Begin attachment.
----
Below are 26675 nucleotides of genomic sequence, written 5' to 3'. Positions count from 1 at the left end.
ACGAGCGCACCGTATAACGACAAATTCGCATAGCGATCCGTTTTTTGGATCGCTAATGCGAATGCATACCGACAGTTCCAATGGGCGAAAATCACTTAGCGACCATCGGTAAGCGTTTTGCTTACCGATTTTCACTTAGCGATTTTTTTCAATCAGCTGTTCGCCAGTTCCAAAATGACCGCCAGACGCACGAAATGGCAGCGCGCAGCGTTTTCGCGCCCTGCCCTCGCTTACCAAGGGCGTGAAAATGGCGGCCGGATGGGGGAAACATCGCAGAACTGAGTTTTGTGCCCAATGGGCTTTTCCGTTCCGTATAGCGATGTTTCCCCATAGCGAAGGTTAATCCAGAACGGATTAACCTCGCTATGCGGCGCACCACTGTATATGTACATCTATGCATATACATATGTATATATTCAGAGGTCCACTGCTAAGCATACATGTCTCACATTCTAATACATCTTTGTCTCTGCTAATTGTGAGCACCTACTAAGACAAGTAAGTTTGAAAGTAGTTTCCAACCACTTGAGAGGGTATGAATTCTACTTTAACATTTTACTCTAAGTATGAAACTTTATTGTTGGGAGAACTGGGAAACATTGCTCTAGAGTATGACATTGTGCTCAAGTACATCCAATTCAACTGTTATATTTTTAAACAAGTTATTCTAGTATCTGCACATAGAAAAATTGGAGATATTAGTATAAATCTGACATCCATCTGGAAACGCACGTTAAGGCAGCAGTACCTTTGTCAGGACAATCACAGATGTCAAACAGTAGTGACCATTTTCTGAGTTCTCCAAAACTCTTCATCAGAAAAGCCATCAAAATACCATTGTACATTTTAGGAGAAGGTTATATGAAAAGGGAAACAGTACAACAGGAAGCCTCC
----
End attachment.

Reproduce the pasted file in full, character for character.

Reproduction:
Below are 26675 nucleotides of genomic sequence, written 5' to 3'. Positions count from 1 at the left end.
ACGAGCGCACCGTATAACGACAAATTCGCATAGCGATCCGTTTTTTGGATCGCTAATGCGAATGCATACCGACAGTTCCAATGGGCGAAAATCACTTAGCGACCATCGGTAAGCGTTTTGCTTACCGATTTTCACTTAGCGATTTTTTTCAATCAGCTGTTCGCCAGTTCCAAAATGACCGCCAGACGCACGAAATGGCAGCGCGCAGCGTTTTCGCGCCCTGCCCTCGCTTACCAAGGGCGTGAAAATGGCGGCCGGATGGGGGAAACATCGCAGAACTGAGTTTTGTGCCCAATGGGCTTTTCCGTTCCGTATAGCGATGTTTCCCCATAGCGAAGGTTAATCCAGAACGGATTAACCTCGCTATGCGGCGCACCACTGTATATGTACATCTATGCATATACATATGTATATATTCAGAGGTCCACTGCTAAGCATACATGTCTCACATTCTAATACATCTTTGTCTCTGCTAATTGTGAGCACCTACTAAGACAAGTAAGTTTGAAAGTAGTTTCCAACCACTTGAGAGGGTATGAATTCTACTTTAACATTTTACTCTAAGTATGAAACTTTATTGTTGGGAGAACTGGGAAACATTGCTCTAGAGTATGACATTGTGCTCAAGTACATCCAATTCAACTGTTATATTTTTAAACAAGTTATTCTAGTATCTGCACATAGAAAAATTGGAGATATTAGTATAAATCTGACATCCATCTGGAAACGCACGTTAAGGCAGCAGTACCTTTGTCAGGACAATCACAGATGTCAAACAGTAGTGACCATTTTCTGAGTTCTCCAAAACTCTTCATCAGAAAAGCCATCAAAATACCATTGTACATTTTAGGAGAAGGTTATATGAAAAGGGAAACAGTACAACAGGAAGCCTCC